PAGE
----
Create a plan of action. If you want to meet your quota, create a short list of realistic goals for your first day or week back on the job to get the results you desire. If you are hoping to make friends, set a goal of talking to at least one new person that week. Are you wanting to make good grades this semester?  Then, create a reasonable study schedule that accounts for productive time and allows for breaks to rest your mind. Make proactive choices to get ahead of the week's demands. (App timer)

Train your Thoughts

Positive thinking is the most important way to beat the “Back-to-Reality Blues.” However, it can be the hardest and the most underrated method to make the transition better. At times, all you may be able to focus on are the aspects you can’t control or prepare for, or how you wish you'd had a longer vacation, or how you'd rather be anywhere else. What do you do when the dread just won't go away?



Cultivate an attitude of gratitude. You’re alive and able to walk into a brand new day and a fresh start. Are you grateful for this new opportunity? You’re able to receive an education, which wasn’t an automatic right for many people in centuries past — and even in some places today. The world of knowledge is your oyster. No one can take it away from you once you have it, does that make you feel empowered? What about this new school or work week can you be grateful for?



‎Find two or three positive features about school or work that you enjoy or look forward to (friendly coworkers, seeing your favorite teacher, the drive to work, the ride on the bus with your friends, learning about your favorite subject, etc.) Keep your mind on those positives as you prepare to return to your regular schedule of activities.


Anxiety as Fuel

Use your anxiety as fuel. Many people try to resist their back-to-school/work blues, by ignoring them and pushing through the week. Getting through the week is feasible and sometimes that’s all you can muster. Nonetheless, the hope is that you’ll thrive through the week, month, year and beyond. What’s the dread of going back to school or work telling you? Embrace it and listen to what it’s trying to say. Are you nervous about the grades you'll make? Are you afraid that you won't have anyone to sit with at lunch? Is it overwhelming to think about the many deadlines you have? Is this not the right career for you? Are you majoring in something you don’t love? Are you self conscious or afraid that you can’t rise to the challenge to fulfill your passion? Can you answer the question that anxiety is raising? What will you do to conqueror this question? There is a solution to almost every problem. Utilize available resources (like your public library) to help you succeed. Ask someone you trust for help and use anxiety as fuel to rise above your fears.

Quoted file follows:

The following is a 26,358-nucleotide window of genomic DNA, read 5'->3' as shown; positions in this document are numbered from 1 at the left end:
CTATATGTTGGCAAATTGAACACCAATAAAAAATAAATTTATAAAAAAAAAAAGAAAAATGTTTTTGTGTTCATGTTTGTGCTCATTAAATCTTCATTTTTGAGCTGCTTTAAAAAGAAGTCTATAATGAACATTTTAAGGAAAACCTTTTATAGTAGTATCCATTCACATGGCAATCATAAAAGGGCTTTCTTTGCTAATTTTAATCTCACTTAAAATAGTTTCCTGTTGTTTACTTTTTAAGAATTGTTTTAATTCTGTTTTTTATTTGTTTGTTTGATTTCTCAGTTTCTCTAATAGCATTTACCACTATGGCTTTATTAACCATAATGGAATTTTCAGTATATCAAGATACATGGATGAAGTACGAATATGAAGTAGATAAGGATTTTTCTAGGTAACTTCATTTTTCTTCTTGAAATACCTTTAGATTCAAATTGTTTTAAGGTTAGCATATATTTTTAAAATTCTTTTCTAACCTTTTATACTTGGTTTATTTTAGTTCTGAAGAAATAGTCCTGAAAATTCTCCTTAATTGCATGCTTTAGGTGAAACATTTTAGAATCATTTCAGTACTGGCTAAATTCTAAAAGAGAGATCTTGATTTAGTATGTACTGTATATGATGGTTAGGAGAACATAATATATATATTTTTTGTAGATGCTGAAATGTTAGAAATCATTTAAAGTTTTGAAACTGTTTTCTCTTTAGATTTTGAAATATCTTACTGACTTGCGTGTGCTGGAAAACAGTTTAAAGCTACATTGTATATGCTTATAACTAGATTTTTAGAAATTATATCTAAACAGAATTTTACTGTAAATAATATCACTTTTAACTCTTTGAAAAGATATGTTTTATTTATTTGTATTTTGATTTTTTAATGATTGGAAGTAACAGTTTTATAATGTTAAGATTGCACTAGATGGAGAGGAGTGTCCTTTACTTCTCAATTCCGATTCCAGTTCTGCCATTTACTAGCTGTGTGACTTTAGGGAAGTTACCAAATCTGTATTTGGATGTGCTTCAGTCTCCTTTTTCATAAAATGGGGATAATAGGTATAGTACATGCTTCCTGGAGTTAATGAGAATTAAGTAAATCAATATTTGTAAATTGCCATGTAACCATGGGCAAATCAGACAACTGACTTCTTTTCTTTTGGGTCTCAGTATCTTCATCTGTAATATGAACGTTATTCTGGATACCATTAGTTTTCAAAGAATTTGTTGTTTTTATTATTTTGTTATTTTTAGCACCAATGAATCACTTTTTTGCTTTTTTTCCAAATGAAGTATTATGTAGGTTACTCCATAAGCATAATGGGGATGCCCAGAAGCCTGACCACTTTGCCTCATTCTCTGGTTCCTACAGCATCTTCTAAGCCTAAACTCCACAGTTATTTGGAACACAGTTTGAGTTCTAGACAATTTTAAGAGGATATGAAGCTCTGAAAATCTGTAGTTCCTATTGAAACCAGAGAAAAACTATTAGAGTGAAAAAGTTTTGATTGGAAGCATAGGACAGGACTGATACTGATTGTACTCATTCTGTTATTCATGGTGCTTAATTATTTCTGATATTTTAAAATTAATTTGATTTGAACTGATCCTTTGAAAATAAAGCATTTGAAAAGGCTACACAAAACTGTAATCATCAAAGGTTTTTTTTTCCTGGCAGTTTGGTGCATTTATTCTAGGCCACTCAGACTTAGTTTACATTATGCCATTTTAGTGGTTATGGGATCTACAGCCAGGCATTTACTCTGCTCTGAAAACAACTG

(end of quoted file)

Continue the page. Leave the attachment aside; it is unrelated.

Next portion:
You can take on this new season with hope and vigor. It may be uncomfortable to move back into a school or work routine — but it’s possible to make it more pleasant with a little preparation.

Want to Learn More?

News & Blogs




October 9, 2020

Regardless of whether they are the heroes or villains of their story, vampires captivate our

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Kyland Gadson January 26, 2021
Back to School Community Health Holidays School Wellness

What’s all the Hoopla About?

Books, ebooks, audiobooks, movies and television shows are all items accessible through the library — but what about music? That’s where Hoopla comes in. Hoopla allows you to check out music from a wide variety of artists and in a multitude of languages, as well as ebooks, audiobooks, movies and tv shows.

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Megan Ricard September 16, 2020

Fairy Tales: Little Red & Cinderella

Fairy tales are an important genre in children’s literature and have been passed down from generation to generation. Usually ending “happily ever after,” fairy tales make for a perfect family read aloud. These favorites for the gentler listeners’ ears will be a good place to start.

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Jill Klaseus August 19, 2020
Children Early Literacy Fairy Tales Fractured Fairy Tales

Lefties Get Their Day

Oh, hear the cheerful cries of the left-handed population. August 13 is officially recognized as International Left-Handers Day, and I find it most important to honor these everyday troopers for making it in a right-handed world. Why, you ask?